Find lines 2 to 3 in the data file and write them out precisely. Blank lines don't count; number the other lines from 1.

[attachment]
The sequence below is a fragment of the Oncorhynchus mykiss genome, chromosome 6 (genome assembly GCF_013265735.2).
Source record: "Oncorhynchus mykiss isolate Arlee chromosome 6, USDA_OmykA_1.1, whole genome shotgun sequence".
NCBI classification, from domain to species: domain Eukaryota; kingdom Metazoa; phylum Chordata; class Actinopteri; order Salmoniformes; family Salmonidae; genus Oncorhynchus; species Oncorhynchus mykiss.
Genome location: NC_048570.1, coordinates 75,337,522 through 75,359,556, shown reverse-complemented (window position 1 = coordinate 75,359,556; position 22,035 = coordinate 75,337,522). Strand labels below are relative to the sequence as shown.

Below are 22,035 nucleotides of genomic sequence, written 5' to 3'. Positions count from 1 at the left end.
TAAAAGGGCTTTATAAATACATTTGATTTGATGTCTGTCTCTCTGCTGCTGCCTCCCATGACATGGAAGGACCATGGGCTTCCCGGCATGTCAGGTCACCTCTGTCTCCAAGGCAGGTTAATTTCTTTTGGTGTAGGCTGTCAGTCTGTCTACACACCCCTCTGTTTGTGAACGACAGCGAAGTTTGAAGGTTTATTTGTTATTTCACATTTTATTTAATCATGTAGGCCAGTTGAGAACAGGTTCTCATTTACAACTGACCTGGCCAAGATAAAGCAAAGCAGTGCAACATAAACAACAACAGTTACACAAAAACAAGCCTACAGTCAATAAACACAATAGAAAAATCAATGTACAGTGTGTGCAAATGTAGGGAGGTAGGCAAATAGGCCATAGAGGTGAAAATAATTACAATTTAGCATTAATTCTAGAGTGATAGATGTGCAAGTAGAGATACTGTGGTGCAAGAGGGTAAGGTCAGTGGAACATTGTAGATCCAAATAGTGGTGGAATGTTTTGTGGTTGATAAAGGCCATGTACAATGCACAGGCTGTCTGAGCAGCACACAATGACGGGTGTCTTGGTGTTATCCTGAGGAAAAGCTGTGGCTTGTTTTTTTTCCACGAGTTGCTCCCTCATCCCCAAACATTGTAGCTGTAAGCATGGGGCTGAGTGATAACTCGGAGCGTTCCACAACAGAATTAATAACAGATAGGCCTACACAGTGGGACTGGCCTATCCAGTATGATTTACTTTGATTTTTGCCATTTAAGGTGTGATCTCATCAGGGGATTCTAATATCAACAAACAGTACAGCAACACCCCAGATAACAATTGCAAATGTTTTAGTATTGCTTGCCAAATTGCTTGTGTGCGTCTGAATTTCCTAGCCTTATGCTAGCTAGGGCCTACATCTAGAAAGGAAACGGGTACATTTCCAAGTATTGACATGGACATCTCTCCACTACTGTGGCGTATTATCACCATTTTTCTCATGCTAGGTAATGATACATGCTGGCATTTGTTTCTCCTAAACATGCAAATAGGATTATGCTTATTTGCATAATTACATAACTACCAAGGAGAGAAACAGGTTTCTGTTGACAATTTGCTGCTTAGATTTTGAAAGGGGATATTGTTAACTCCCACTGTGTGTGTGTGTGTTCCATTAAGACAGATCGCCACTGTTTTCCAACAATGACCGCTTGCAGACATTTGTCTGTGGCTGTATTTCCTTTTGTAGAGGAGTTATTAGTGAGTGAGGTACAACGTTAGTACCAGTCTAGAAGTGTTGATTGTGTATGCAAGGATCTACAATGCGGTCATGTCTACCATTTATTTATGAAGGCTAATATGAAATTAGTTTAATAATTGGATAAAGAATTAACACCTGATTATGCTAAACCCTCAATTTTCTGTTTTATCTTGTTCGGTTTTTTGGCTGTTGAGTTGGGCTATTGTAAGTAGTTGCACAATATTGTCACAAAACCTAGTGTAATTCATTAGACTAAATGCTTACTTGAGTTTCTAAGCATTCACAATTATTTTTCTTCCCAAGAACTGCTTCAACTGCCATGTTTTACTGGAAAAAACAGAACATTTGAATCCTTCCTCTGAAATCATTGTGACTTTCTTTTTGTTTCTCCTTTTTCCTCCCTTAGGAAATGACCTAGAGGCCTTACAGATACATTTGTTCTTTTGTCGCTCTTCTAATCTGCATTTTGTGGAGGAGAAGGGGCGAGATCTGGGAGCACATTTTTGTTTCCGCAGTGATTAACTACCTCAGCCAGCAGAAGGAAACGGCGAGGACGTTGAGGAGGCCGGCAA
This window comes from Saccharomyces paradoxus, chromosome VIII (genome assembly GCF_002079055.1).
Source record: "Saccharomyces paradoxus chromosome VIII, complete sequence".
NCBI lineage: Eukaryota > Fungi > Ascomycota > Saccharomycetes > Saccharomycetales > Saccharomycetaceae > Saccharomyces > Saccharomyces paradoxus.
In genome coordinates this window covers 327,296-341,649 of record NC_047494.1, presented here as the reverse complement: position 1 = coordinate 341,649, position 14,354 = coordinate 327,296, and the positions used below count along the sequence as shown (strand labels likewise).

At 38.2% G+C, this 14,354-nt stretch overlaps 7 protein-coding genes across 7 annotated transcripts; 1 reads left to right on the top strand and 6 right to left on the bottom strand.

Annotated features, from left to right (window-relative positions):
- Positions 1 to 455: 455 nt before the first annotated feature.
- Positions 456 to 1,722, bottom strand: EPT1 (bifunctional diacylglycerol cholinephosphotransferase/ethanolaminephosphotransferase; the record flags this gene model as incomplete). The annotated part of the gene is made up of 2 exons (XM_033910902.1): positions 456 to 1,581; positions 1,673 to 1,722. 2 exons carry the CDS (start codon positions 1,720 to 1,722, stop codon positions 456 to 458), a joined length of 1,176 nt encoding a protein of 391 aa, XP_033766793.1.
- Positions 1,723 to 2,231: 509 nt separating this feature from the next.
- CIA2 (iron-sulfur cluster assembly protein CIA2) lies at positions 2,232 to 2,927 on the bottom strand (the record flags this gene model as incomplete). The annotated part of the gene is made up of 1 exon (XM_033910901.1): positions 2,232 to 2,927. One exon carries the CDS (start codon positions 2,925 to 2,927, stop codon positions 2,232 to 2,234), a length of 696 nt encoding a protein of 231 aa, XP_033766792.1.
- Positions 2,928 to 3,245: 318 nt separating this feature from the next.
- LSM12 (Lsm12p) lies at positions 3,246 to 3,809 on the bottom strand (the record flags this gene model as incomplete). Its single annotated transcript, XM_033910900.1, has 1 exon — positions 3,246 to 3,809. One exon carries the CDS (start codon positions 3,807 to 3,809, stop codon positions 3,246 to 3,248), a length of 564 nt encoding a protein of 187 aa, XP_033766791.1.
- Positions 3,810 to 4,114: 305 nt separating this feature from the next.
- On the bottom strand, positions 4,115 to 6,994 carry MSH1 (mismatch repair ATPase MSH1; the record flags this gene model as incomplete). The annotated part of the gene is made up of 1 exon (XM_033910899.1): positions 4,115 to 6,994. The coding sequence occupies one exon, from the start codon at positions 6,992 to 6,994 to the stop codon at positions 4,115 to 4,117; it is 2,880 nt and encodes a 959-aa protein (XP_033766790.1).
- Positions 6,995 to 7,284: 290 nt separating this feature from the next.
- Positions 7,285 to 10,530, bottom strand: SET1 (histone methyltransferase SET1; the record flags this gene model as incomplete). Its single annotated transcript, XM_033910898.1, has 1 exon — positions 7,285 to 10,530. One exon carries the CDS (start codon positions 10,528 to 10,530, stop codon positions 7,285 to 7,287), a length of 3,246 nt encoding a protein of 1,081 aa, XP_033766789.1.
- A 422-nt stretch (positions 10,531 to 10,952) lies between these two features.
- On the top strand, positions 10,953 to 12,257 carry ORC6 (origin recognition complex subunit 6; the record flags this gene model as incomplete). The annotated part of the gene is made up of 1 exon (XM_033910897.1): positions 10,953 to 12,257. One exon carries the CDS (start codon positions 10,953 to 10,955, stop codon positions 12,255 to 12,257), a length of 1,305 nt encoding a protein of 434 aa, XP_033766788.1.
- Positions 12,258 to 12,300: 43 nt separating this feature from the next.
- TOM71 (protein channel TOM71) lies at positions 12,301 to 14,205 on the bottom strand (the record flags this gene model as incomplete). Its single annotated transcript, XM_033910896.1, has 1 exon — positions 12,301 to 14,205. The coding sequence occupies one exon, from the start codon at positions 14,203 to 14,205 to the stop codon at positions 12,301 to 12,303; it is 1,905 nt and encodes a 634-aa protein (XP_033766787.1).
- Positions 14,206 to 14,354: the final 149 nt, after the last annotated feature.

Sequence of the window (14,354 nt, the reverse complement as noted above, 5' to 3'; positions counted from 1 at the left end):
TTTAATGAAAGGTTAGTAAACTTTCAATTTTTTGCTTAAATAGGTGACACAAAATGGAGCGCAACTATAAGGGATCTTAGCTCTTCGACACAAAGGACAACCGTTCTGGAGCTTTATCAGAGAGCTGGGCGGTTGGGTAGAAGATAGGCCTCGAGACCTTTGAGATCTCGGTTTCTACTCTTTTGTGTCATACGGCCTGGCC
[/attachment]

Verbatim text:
Source record: "Oncorhynchus mykiss isolate Arlee chromosome 6, USDA_OmykA_1.1, whole genome shotgun sequence".
NCBI classification, from domain to species: domain Eukaryota; kingdom Metazoa; phylum Chordata; class Actinopteri; order Salmoniformes; family Salmonidae; genus Oncorhynchus; species Oncorhynchus mykiss.